It can be taken for granted that there are plenty of threadbare sofas and carpets across the planet! We all know that cats need to scratch, but why does the little hell raiser insist on scratching the human furniture rather than their scratching post? Once I let Charlie and Socks through the door, I unleashed two tidal waves of fury to whirl about my furniture. However, by following the 6 steps below, my cats have taught me how to keep their human furniture scratching to a minimum. Read on to discover how!
1) I mixed up the scratching post types
By observing WHAT the cats were scratching, I understood what type of scratching post they were after. The marks high up on the sofa showed they were looking for something tall and high up whereas the threadbare carpet in the hallway showed that at least one of the cats was a fan of the horizontal scratching position. I invested in some tall and sturdy rope scratching posts (no wobble allowed!), some horizontal scratching boards and a cat tree with height levels. Remember some cats like to scratch different materials too! You can look at some of Charlie’s favourites here.
2) I learned from scratching locations
I found out that cats choose WHERE to scratch for a reason and they don’t just scratch to shed the outer layers of their claws. They also use scratching to mark their territory visually and through a scent that is transferred from glands on the underside of their paws. They also aim to mix their scent with their owners to create a new scent group! Now it all makes sense why the areas where we spend the most time are the most satisfying places for the cat to scratch.
Looking around, I could see there was a lot of scratching going on around the lounge door entrance so a strategic scratching post was added. The stairs also had gone bald in places from the times when my cats chose not to be friends and started short-lived turf wars. I swiftly added a scratching post at the top of the stairs plus some Feliway to diffuse the intensity of the battles.
The addition of a horizontal cat scratcher at the cat flap was a big success, showing that Charlie may have felt the need to mark his territory from other cats sniffing around the cat flap.
3) I changed my tactics
I now understand that cats do NOT understand the word ‘no’. Discipline is not recognised in the cat communication code. At first I tried clapping and shouting to get the cats to avoid the furniture. Did the cats stop scratching the sofa? No. All I was doing was weakening the trust I had built between my cats and I, causing negativity and a me vs. cats scenario. I realised that there was a way to deal with this without causing my relationship with the cats to suffer; by using positivity.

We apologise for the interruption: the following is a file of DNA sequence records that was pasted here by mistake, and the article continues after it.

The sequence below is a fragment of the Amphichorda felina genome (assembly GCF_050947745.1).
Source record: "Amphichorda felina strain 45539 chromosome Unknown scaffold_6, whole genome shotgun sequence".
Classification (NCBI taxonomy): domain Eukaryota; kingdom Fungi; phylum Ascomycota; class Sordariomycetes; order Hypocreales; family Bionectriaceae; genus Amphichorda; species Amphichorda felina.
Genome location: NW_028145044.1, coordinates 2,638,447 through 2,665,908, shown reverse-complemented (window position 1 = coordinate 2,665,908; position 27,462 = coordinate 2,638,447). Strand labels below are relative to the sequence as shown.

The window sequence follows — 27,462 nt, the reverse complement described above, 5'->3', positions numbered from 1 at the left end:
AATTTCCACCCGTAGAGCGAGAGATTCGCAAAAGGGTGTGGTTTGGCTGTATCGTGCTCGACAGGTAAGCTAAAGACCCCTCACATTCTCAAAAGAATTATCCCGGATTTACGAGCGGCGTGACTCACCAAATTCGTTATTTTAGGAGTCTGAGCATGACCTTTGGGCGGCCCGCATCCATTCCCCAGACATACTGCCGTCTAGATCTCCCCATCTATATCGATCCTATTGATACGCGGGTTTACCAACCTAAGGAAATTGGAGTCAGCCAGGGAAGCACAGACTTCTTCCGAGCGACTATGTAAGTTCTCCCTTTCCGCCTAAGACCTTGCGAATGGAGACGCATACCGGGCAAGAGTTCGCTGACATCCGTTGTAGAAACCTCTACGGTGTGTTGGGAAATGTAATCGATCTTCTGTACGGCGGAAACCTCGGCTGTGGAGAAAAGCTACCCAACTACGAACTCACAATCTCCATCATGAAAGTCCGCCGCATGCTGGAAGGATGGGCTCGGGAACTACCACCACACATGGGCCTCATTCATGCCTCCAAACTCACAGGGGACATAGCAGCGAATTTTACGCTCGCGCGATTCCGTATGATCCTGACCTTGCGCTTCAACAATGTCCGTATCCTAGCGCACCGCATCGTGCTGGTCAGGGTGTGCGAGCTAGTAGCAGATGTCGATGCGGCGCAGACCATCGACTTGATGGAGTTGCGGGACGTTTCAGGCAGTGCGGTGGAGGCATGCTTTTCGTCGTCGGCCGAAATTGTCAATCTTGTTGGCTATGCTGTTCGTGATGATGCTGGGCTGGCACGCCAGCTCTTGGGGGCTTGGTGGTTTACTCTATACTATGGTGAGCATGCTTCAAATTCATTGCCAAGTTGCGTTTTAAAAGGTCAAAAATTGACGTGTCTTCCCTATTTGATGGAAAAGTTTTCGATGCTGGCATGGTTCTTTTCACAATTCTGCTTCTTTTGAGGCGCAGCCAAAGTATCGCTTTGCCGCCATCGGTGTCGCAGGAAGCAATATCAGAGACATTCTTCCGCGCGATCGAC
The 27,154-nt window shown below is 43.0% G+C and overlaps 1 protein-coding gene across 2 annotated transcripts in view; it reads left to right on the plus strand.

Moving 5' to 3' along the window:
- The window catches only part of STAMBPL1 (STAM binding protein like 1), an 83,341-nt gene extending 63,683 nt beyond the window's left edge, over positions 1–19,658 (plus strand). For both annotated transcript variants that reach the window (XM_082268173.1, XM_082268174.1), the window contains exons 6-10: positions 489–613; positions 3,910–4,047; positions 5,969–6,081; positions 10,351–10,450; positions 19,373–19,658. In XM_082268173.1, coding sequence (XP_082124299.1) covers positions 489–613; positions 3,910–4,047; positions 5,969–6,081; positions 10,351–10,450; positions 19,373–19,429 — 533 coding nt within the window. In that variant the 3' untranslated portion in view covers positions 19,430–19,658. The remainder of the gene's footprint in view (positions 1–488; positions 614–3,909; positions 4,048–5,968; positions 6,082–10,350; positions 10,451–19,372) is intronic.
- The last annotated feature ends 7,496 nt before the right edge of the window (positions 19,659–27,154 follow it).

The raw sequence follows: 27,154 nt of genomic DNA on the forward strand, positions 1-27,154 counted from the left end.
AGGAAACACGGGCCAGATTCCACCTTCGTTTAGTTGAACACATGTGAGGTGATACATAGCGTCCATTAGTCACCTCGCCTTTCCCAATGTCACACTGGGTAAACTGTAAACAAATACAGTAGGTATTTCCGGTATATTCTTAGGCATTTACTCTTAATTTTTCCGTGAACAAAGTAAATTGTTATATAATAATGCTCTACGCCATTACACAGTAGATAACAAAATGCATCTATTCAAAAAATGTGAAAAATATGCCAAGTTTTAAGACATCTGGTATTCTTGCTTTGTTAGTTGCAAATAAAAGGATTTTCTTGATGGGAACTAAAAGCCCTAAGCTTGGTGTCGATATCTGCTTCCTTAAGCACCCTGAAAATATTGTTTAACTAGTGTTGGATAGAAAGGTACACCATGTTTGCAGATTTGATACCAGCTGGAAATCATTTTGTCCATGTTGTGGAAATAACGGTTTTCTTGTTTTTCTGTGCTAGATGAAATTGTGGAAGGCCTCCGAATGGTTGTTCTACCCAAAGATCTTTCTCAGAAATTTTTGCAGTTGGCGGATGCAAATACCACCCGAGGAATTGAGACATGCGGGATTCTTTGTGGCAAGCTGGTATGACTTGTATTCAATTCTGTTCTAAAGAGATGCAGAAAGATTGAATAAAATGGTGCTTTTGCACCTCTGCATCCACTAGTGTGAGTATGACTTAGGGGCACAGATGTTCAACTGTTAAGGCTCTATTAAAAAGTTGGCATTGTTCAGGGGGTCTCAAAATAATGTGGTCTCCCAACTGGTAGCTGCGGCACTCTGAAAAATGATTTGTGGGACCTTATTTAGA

Think of it like this. Your boss thinks their idea is incredible (e.g. I will scratch the armchair). You know that it actually isn’t but you can’t just say ‘that’s a really naff idea!’ (e.g. clapping and shouting). You cautiously sing the praises of another related idea that is actually far better until they start to listen (see tip 4)!
4) I convinced my cats that the scratching post is the best thing ever!
Admittedly, I found this quite easy due to the nature of my two cats. My cats are obsessed with the cat nip spray by KONG naturals (below), so I put this on all their toys and scratchers to teach them they were theirs. I praised the cats when they went near the scratching posts and hid their favourite treats on them so that, when they wandered past, they associated the scratcher with a positive outcome.
I also included the scratching posts during play time so that when the cats were letting off steam and feeling the positive endorphins of exercise they were using the posts and feeling even more positive about them. Their playfulness meant they were also scratching and hanging off the posts more so they learnt that satisfying feeling of the sisal rope under their paws.
Note: Cats on a diet can be clicker trained if treats are not an option.
5) When they scratch the human furniture I picked a reaction and stuck to it
This is really hard! I decided I would deal with any further human furniture scratching in a calm and gentle way, even if the crazy furball seemed to be waiting for me to appear, staring right at me and scratching the sofa with eyes saying “your plan isn’t working human”. My strategy is to take a deep breath and SLOWLY walk up to the cat, so no negativity is created by scaring them. Then, if the cat permits, I pick them up, take them over to the scratcher and place their paws on the sisal rope while praising them.
Warning! Owners of feisty cats may want to skip out step 5. If your cat is a bit of an attention-seeker, you should probably skip this step too as they may start a ‘scratch for love campaign’.
6) I kept this up consistently
Within a month of following these tips, the amount of scratching had decreased significantly. It’s really important to keep up a positive approach throughout and requesting that everyone in the household follow it too. Remember that a scared or stressed cat is going to be more likely to scratch.
In summary, here are the top tips I followed to reduce the amount of furniture scratching in my house. If your cat is driving you crazy by scratching, it’s worth a go!
Good luck! If you try it, why not write to me and let me know how it goes by writing a comment or messaging me in the contacts area! 🙂
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